Shure PGADRUMKIT7 Mic Pack
by Miguel Monroy
A professional-quality microphone kit at consumer-level pricing.
It’s become increasingly common for drummers to bypass professional recording studios as they acquire the skills and tools to record from home. Shure has made a name for itself by providing some of the most reliable microphones available, especially gold standards like the Beta52 for the bass drum and the SM57 for the snare. Recently, Shure launched a new line of mics in the PG Alta series that’s bound to make a lot of home-recording enthusiasts quite happy. The series includes eleven new models that, according to Shure, offer “professional-quality audio for practice, performance, and recording.”
We were sent the PGADRUMKIT7 ($499) microphone kit for review. It includes a PGA52 for the bass drum, three PGA56s for toms, a PGA57 for the snare, and two PGA81 overheads. Also included are three microphone clips, three drum mounts, seven XLR cables, and a soft carrying case. All of the microphones in this series feature a black-metallic finish. The PGA52 and PGA56 mics also feature a quick-release latch for easy positioning on the kit. Let’s take a look at each microphone and see how a couple of them compare to the gold standards that we referred to earlier. Be sure to check out our audio examples of each test at moderndrummer.com.
PGA52 Bass Drum Mic
This cardiod dynamic microphone has a cartridge that’s tailored for low-frequency clarity, with a frequency response of 50–12,000 Hz. We used the PGA52 on a 24″ maple kick drum and also ran a comparison against a Beta52A. The PGA52 displayed a strong presence in the mid- to low-frequency range and had less attack than the Beta52A. Where the Beta52A captured a thick, crisp attack, the PGA52 was slightly boomy and had flatter high-end response. Even still, the PGA52 worked great for capturing the low-end punch of the 24″ kick, and it captured just enough of the high-frequencies so the attack could cut through without any EQ.
PGA57 Snare Mic
Also a cardiod dynamic microphone, the PGA57 features a cartridge that’s tailored for snare drums. It has a frequency response of 50–15,000 Hz and has a slightly rounded screw-on grill. When tested against an SM57, the PGA57 displayed the same type of mid- to low-frequency boosts that we heard in the PGA52. When using the PGA57, the overall tone of the snare was thicker. When used on a 6.5×14 maple drum, the PGA57 helped capture some of the depth of the tone while also providing a flatter attack. The SM57 delivered a more even representation of the snare, while marginally favoring the mid to high frequencies.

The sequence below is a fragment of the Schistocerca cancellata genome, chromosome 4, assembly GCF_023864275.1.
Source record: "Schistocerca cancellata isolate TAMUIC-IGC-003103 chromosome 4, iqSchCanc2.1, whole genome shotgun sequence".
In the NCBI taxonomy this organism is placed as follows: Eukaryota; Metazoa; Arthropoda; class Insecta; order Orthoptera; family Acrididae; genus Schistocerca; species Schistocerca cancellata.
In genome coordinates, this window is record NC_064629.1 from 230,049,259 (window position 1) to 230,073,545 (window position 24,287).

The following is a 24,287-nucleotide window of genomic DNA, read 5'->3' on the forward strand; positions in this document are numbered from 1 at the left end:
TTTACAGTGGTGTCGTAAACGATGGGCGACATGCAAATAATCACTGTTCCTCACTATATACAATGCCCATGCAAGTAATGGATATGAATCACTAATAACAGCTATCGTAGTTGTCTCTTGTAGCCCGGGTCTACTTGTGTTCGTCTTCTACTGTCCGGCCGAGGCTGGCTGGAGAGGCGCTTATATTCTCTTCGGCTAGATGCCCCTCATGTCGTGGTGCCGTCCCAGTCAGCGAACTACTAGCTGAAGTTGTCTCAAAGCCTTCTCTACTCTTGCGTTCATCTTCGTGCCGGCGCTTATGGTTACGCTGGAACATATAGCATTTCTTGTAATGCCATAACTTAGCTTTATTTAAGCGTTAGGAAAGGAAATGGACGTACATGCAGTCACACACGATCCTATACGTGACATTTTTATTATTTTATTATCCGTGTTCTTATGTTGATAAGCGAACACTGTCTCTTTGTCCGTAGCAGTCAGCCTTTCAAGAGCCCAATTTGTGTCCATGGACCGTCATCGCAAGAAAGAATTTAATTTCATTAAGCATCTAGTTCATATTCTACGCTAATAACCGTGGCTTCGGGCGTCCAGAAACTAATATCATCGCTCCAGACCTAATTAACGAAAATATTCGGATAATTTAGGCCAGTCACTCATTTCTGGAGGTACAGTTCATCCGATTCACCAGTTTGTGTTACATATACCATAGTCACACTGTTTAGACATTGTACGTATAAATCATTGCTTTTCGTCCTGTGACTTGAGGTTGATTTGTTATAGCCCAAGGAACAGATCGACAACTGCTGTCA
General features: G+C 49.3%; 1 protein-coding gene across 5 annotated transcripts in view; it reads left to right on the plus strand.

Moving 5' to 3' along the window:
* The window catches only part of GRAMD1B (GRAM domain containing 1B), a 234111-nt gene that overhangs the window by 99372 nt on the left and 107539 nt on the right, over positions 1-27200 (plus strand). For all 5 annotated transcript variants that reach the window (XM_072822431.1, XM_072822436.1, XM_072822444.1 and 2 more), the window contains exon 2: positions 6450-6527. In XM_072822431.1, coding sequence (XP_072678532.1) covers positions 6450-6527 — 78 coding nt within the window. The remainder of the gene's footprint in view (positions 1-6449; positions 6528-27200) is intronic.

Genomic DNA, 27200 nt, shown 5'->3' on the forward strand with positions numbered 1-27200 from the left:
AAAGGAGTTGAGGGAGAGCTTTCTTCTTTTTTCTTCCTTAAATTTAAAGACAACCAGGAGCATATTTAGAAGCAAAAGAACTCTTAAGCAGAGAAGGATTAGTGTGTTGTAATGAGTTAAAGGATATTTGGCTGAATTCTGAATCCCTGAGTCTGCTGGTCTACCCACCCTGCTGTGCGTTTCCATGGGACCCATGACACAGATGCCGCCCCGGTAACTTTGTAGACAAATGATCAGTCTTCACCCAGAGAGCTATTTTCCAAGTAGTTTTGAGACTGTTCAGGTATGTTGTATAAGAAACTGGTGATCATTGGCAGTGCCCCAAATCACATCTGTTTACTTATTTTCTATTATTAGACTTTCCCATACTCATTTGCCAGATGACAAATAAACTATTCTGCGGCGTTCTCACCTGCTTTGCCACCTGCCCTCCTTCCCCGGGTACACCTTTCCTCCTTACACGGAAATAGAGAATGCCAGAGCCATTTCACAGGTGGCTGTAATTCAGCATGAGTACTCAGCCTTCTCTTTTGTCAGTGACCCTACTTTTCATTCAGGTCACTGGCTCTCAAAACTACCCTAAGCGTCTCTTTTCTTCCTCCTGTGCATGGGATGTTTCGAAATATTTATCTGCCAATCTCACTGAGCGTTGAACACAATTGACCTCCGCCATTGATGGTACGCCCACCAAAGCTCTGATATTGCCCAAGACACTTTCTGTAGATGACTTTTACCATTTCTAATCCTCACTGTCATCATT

PGA56 Tom Mic
These cardiod dynamic snare/tom mics are designed for
close-miking applications and have a frequency response of 50–5,000 Hz. With the quick-release swivel latch and drum mount, positioning the PGA56 was quick and easy. We mounted the mics on three maple toms and had great results. The PGA56 captured the warmth and tone of the maple shells clearly without favoring any particular frequency range. Whether we were playing heavy, thunderous tom patterns or light, articulate fills, the PGA56 captured everything flawlessly. They also delivered a true, accurate representation of the toms.
The PGA81 cardioid condenser microphone requires phantom power and is ideal for use as an overhead. It’s designed to be sensitive, and it has a flat response from 40–18,000 Hz. We tested a pair of PGA81s in a configuration that included the bass drum and snare mics, and we tried them in conjunction with all of the other mics. In both setups, the flat response of the PGA81 delivered an authentic representation of the natural sound of the kit. Depending on how the PGA81s are positioned, you can capture more depth from the toms or more subtle articulation from the cymbals. For those with limited inputs or a preference for minimal miking techniques, the four-mic configuration was more than satisfactory. For those who will be close-miking the toms, the PGA81 will serve well for focusing more on the cymbals. The PGA81 is a reliable condenser that will accurately capture any sound source on which it’s focused.
For $499, you’ll be hard-pressed to find a better option that features this many quality microphones, plus cables, clips, mounts, and a carrying case. If you’re thinking about getting into home recording or need an affordable set of mics for live applications, the PGADRUMKIT7 is a great place to start.
Mics: PGA52, PGA56 (3), PGA57,
and PGA81 (2)
Accessories: clips (3), mounts (3),
XLR cables (7), and carrying case